• diagnose early cancer development – that is the ability to diagnose cancer in those with little or no symptoms or signs;
  • confirm the diagnosis of cancer in those with uncertain results of conventional tests such as blood tests or X-rays;
  • monitor the effect of treatment, including conventional treatment such as surgery, chemotherapy or radiotherapy, or complementary and alternative treatments such as nutritional approaches or herbal medicine; and
  • detect early recurrence in those who have had cancer in the past but are now in remission.

Who Should Have the Test?

The test is available to everyone.
It would be particularly valuable for:
  • those who have a strong family history of cancer, but are fit and well; 
  • those who have had suspicious test results from their doctors, but do not know whether they have cancer or not; 
  • those who have had cancer diagnosed and are about to embark upon a course of treatment; and
  • those who have had cancer in the past, and want to make sure they are clear.
For fit and healthy people, over the age of 40, it could be argued that they should have the test every 2 years or so.  For fit and healthy people over the age of 55 – 60 it could be argued that they should have the test every 12 months.
For people with cancer, or a history of cancer, or a family history of cancer, it could be argued that the test should be carried out more frequently.

How Is It Done?

The DR-70 test is carried out on a a fasting blood sample – that is a blood sample taken after fasting (not eating) for a period of 12 hours or longer.
We ask people to come to the clinic to have a blood sample taken in the mornings, having had nothing to eat after tea or supper the night before.
The blood sample is then sent off to a laboratory in Harley Street, London, where it is analysed.
The results are available to us after around 14 – 21 days, and we usually arrange a follow-up appointment in a month to discuss your results.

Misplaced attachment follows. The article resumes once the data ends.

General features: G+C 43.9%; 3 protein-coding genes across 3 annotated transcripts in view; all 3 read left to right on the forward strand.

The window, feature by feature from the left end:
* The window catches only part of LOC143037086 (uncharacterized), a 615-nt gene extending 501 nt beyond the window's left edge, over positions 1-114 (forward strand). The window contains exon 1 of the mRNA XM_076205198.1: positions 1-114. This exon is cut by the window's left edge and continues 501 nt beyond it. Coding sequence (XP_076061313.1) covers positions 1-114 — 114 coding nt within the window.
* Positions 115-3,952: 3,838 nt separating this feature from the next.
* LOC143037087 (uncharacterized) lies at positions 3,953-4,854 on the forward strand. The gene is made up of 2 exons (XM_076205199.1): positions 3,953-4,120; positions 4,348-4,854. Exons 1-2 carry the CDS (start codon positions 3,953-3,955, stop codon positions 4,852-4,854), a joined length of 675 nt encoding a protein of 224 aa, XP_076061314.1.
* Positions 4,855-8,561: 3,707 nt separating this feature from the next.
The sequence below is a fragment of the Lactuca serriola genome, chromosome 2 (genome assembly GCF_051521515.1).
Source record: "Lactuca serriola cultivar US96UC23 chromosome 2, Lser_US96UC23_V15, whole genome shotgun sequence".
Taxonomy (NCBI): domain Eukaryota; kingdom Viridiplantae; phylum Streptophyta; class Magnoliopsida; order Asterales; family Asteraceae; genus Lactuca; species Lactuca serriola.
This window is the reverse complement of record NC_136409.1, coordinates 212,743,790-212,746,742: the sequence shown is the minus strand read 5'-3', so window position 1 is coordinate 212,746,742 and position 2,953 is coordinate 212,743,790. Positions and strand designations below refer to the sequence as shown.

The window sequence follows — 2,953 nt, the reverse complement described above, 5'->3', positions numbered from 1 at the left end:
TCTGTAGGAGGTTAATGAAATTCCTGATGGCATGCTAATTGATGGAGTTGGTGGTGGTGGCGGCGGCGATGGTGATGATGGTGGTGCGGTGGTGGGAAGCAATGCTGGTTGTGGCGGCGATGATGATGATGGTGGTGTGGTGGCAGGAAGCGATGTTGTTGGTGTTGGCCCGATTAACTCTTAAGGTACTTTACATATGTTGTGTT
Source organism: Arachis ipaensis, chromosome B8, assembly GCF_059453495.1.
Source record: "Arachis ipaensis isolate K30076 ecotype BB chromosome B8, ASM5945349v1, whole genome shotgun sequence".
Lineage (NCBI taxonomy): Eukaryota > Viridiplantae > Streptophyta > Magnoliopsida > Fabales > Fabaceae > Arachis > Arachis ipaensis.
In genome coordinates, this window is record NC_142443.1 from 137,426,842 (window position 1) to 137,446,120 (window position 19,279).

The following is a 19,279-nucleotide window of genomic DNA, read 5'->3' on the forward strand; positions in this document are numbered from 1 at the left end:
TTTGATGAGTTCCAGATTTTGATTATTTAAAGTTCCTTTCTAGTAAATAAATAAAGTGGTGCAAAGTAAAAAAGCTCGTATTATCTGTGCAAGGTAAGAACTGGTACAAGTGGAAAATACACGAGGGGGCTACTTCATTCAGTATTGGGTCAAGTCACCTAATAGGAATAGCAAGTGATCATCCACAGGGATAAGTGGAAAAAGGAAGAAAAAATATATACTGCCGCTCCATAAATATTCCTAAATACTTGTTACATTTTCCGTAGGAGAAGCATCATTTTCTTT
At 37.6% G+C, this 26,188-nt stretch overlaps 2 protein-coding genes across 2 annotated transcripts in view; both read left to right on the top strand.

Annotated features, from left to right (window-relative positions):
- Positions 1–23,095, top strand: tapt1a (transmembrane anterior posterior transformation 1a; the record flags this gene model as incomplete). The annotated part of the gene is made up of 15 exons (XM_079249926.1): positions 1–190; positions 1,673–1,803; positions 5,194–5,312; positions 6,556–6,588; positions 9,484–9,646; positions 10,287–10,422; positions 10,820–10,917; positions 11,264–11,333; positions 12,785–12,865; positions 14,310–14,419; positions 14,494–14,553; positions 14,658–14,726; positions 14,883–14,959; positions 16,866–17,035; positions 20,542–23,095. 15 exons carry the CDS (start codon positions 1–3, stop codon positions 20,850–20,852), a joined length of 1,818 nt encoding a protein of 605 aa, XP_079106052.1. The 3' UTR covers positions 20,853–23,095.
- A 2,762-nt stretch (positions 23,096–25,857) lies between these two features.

How Accurate are the Results?

No test can be 100% accurate. This test is probably as accurate as can be.
At Better Health we have always approached new treatments, new tests and new therapies with an analytical, scientific approach – are they as good as they claim to be?
Currently available and previous tests for cancer have been vague and of limited accuracy or limited usefulness. For example, the PSA test for prostate cancer is accurate, but only for prostate cancer, X-rays are useful in a large number of cancers but may miss many cancers, and is not specific enough to confirm the diagnosis.
A low DR-70 level is normal, and implies that there is no cancer in the body; a medium level of DR-70 implies the presence of early cancer, but the test should be repeated to confirm the result and to look for an upward trend (which would be much more indicative of cancer); high DR-70 levels are highly indicative of invasive cancer, and further tests should be done to search for the cancer site.

What Advice Do You Get?

If the DR-70 levels are low or normal, then the presence of cancer is highly unlikely. A follow up test should be carried out in 12 – 24 months.
If the DR-70 levels are moderately raised then the test should be repeated, possibly with other tests looking for other signs of cancer.
If the DR-70 levels are high, then further tests should be carried out, looking for signs of cancer.
Further tests should include physical / clinical examination, blood tests, and possibly X-rays or other imaging tests. Further tests may be indicated according to individual requirements.
In the presence of high, or moderately raised, DR-70 tests, we would advise that you seek further advice from your own doctor or GP. We will provide you with the test results and explanation of the test results to show your doctor, and any further information that he or she needs.
We would expect that further tests would be carried out to investigate the presence of cancer as above.
Further advice is available from Better Health on request, and we would also give you advice regarding diet and lifestyle in relation to cancer, the use of diet and nutritional supplements, and the use of herbal and other complementary and alternative medicines in cancer support.

How Much Does it Cost?

The cost of the DR-70 test is £125, which includes taking and processing the blood test prior to sending forward to the laboratory, and a follow up consultation for the test result.
Further charges apply for any further consultations, tests or treatments, and these will be discussed with you fully as necessary.